Students with a bachelor’s degree are given two options if they want to become a teacher: enroll in alternative teaching certification programs or teacher education programs that are part of their bachelor’s degree. Those that have not yet completed a teacher education program, but hold a bachelor’s degree should look into alternative programs.
Becoming a Teacher
In this article, we will take a look at the step-by-step process by which a bachelor’s degree graduate can become a teacher:
1. Obtain a GED Certificate or High School Diploma
Students enrolled in most universities and colleges are required to hold a GED certificate or a high school diploma before they are allowed to begin core coursework. This is a mandatory requirement for admission to any teacher education program.
2. Define the Nature of the Teaching Job You Seek
Decide whether you want to be a special education, high school, middle school, or elementary school teacher as well as the setting in which you would like to work, such as religious, private, and public schools or in the confines of your own home. You can direct your postsecondary studies in accordance with your choices.
3. Seek Admission to a Teacher Education Program
Seek admission to a bachelor’s program of four to five years’ tenure that results in teacher licensure. If you wish to teach at the elementary level, you would need to teach every subject, while a secondary teacher’s work would require you to concentrate on just one or two subjects. Teacher training begins in the fifth or last year of the bachelor’s program.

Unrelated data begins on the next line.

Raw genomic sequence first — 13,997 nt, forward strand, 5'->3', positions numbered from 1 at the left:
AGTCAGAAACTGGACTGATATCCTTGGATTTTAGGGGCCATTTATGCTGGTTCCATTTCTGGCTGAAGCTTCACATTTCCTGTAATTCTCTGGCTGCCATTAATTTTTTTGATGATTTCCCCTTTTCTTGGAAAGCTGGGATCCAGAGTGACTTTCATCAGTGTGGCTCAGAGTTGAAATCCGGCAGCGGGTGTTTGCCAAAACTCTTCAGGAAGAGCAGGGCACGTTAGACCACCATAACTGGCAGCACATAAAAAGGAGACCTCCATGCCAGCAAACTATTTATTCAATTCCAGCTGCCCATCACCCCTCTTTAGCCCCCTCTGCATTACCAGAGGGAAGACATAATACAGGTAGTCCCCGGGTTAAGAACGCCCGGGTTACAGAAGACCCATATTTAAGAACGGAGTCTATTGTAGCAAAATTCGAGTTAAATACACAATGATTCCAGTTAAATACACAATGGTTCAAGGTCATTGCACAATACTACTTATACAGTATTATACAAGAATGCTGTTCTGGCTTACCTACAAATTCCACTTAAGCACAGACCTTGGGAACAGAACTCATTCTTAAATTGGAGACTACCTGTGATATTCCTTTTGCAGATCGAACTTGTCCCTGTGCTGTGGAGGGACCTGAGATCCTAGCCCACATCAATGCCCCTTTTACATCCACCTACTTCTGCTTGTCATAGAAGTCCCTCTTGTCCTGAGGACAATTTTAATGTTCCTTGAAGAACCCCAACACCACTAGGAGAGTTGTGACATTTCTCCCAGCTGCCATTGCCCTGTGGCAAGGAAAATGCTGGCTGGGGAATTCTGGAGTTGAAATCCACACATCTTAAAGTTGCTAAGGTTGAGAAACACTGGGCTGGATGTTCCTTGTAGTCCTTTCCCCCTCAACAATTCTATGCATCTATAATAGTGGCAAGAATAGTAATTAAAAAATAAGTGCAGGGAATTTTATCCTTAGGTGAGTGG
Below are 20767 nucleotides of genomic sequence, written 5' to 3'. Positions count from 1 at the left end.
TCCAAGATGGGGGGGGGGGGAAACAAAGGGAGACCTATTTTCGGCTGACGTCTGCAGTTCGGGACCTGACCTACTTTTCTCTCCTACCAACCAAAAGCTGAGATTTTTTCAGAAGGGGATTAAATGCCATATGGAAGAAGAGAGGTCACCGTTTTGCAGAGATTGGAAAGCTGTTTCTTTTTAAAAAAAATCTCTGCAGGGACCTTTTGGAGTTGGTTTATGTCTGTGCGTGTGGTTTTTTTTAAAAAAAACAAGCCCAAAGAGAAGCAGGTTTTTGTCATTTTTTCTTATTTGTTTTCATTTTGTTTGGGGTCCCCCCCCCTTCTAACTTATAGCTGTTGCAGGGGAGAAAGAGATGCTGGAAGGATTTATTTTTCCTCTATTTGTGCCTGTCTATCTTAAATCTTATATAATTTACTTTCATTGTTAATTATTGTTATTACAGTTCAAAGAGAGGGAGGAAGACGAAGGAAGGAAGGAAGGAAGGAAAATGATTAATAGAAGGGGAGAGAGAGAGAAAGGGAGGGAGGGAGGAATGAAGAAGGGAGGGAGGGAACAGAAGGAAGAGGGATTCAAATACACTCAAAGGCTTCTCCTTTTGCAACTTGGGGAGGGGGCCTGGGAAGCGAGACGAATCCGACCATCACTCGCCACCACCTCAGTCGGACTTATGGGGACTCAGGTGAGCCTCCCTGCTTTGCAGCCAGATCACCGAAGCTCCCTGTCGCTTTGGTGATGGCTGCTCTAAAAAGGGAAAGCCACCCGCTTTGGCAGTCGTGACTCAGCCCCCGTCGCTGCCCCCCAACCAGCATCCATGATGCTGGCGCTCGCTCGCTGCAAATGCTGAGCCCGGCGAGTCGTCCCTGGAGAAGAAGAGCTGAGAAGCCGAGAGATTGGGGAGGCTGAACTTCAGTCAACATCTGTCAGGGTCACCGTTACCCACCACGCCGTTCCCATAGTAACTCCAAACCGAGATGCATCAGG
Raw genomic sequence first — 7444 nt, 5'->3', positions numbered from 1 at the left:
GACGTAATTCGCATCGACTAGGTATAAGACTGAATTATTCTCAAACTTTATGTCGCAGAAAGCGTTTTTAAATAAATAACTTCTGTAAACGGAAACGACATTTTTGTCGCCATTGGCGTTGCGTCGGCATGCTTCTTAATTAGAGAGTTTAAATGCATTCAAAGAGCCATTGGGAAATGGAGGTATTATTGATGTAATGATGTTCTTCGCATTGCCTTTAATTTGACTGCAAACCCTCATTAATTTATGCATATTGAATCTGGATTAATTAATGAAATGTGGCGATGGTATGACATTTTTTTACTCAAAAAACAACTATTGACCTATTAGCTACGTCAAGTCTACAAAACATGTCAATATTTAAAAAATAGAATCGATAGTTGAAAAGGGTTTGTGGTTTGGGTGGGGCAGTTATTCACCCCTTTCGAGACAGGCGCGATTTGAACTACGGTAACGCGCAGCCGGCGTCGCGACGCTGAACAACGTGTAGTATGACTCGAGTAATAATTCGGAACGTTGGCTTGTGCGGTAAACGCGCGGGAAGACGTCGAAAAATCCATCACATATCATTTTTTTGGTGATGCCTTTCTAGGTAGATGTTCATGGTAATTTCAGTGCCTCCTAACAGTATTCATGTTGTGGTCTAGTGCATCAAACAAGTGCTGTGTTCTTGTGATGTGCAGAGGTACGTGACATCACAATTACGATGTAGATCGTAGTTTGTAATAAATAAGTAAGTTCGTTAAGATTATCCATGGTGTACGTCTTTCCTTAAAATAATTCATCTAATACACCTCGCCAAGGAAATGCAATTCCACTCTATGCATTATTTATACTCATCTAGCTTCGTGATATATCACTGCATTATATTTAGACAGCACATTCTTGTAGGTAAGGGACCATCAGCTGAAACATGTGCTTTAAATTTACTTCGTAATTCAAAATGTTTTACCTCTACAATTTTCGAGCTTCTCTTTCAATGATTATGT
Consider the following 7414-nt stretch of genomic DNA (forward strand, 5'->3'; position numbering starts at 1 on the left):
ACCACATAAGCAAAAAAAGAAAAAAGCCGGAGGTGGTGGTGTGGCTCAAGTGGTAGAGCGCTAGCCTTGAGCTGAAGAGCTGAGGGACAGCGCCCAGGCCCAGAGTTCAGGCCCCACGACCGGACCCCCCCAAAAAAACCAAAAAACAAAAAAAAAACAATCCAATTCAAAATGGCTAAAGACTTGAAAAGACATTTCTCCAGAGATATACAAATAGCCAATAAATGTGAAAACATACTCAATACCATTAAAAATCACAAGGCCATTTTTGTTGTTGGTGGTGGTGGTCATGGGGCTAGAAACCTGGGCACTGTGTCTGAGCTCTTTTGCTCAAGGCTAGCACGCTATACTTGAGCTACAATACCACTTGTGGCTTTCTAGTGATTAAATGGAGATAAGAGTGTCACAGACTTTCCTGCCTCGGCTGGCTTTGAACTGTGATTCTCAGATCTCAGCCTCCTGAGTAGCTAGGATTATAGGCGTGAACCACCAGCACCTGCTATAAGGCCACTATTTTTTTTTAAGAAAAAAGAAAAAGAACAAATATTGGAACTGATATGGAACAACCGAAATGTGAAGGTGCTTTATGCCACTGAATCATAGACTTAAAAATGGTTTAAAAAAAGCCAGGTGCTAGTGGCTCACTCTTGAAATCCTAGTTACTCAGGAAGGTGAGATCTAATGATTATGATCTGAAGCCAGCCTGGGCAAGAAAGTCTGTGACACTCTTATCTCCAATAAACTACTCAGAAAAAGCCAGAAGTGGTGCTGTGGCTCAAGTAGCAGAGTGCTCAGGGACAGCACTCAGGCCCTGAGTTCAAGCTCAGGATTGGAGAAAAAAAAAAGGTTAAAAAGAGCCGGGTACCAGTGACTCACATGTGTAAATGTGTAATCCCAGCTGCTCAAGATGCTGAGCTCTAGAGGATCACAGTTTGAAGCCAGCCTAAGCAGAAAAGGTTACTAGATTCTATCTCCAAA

Core coursework includes multicultural foundations, secondary education principles, educational psychology, social foundations, digital learning, and teaching strategies, in addition to completion of a student teaching internship before they seek licensure.
4. Seek Admission to an Alternative Licensure or Certification Program
Graduates of undergraduate degrees that have yet to complete a teacher education program can seek admission to alternative certification programs that allow individuals with career experience and a bachelor’s degree to obtain teaching licensure through a non-conventional mode. Holding an alternative teaching certification would allow the graduate to seek a teaching job in the subject area that he or she earned his or her degree in.
During the course of an alternative program, enrolled students generally begin to teach under supervision. Licensure may be obtained by the student within one to two years. Coursework within this kind of program is devised to aid math and science teachers, in addition to those willing to teach in urban or rural schools.
5. Obtain Licensure
Licensure is mandatory in the United States for all special education and public school teachers, although private school teachers don’t generally need to obtain licenses. Licensure is usually issued to special education and public school teachers by state education boards, which test the candidates for competency in basic skills such as writing and reading, among others.
Special and specific subject areas, such as secondary, middle, elementary, and early childhood, are included in public school teachers’ licensure areas. Learning disabilities and behavioral disorders may be included within the licensure areas for special education teachers.